Put on t-shirt or whatever you are going to wear. If you are doing a full over-the-breast corset, wear a bra - a few sizes too small even - the closer it fits you to the end result you want in the corset the better. If you know there are any body parts that aren't going to be covered by what you're wearing (hips can be a problem, and tape adhesive can be hard to get off clothing), put on lots of baby powder. Wrap a strip of duct tape over your shoulder, down through your legs, and back up and over your shoulder again. Make it fairly tight. Do it on both sides. The point of this is that there will be a lot of tension at the waistline and everything will have a tendency to collapse and bunch in. This creates vertical tension which minimizes the bunching, and makes it easier to fit a better pattern. With the tape still on the roll, hold the very end of the tape, tighten your stomach in, and wrap the tape around you once as tightly as you can...tighter than that if you want a dramatic waist. Slightly overlap the ends of the tape and cut. Try to keep the tape as smooth as you can. Overlapping first strip half an inch or so, repeat , working up body. KEEP SUCKING IN! if you want a dramatic waist but room to breathe, expand your rib cage slightly as you work up. Keep in mind this will essentially be the deepest breath you will be able to take when wearing the corset. If you want a shorter style, wrap the tape flush against your body. If you're making a full corset you can either take the curve of the waist up to the widest part of breast in a rather smooth line, or you can contour the shape more to your body.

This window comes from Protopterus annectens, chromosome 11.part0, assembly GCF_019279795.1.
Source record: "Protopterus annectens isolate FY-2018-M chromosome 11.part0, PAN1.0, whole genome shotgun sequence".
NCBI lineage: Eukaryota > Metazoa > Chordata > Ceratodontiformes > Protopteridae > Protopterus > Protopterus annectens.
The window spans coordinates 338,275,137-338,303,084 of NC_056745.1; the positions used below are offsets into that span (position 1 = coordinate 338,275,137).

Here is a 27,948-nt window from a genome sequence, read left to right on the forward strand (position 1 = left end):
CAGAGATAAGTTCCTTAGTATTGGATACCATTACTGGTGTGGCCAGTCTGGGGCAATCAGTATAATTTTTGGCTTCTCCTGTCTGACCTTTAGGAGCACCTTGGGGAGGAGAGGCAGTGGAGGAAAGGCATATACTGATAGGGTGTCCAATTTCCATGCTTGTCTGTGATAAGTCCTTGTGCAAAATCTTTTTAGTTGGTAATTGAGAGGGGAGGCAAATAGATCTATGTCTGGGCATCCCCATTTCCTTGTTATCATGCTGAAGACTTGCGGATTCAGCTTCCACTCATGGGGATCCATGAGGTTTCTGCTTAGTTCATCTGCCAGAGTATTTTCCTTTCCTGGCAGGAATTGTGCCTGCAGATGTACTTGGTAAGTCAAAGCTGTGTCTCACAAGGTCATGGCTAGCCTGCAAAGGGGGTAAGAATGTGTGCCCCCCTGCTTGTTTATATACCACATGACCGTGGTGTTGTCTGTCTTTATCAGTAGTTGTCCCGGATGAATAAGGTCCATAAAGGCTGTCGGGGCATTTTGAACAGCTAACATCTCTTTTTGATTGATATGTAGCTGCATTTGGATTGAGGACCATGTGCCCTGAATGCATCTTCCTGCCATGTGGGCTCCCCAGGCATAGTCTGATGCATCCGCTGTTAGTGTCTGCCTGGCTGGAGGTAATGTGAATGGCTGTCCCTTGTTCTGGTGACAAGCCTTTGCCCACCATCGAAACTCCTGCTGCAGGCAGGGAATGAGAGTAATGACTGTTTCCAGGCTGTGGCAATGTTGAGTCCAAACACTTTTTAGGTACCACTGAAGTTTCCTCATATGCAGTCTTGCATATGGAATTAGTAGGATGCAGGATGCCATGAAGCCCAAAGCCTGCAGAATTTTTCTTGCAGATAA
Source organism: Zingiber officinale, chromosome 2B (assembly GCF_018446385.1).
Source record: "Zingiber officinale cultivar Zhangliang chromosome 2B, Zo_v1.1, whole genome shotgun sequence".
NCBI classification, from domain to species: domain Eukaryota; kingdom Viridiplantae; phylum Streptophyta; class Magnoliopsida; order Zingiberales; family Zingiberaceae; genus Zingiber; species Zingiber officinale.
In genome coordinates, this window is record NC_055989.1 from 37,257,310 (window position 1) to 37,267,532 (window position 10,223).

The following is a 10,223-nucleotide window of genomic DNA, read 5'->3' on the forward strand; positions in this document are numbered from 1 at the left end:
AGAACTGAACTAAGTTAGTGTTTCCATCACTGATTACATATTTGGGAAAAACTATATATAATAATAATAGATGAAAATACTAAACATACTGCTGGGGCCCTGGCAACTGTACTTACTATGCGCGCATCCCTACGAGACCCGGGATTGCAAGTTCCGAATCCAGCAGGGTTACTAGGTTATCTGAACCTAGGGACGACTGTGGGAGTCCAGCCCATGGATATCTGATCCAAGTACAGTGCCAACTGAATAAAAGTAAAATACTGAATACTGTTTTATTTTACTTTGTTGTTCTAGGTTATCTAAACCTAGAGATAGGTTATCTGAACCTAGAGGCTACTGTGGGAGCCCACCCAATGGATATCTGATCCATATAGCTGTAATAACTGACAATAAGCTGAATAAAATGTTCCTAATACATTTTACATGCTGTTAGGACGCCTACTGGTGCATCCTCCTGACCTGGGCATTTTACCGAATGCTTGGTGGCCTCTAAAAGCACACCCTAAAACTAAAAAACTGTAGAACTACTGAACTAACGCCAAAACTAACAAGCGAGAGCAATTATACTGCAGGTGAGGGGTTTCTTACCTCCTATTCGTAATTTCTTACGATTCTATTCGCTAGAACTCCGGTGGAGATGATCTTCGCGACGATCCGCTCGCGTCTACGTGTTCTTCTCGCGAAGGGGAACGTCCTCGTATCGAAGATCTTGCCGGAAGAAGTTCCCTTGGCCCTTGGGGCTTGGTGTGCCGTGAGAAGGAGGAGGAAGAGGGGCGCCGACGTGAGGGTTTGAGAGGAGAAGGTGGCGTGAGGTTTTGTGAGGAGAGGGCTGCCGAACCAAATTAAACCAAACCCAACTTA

Bring the tape an inch or so beyond where you think you'll want it the edges of corset to be. With exception of the overlapping between the strips there should only be one or two layers of tape. There will probably be a bit of bulging between the overlapped areas at this point.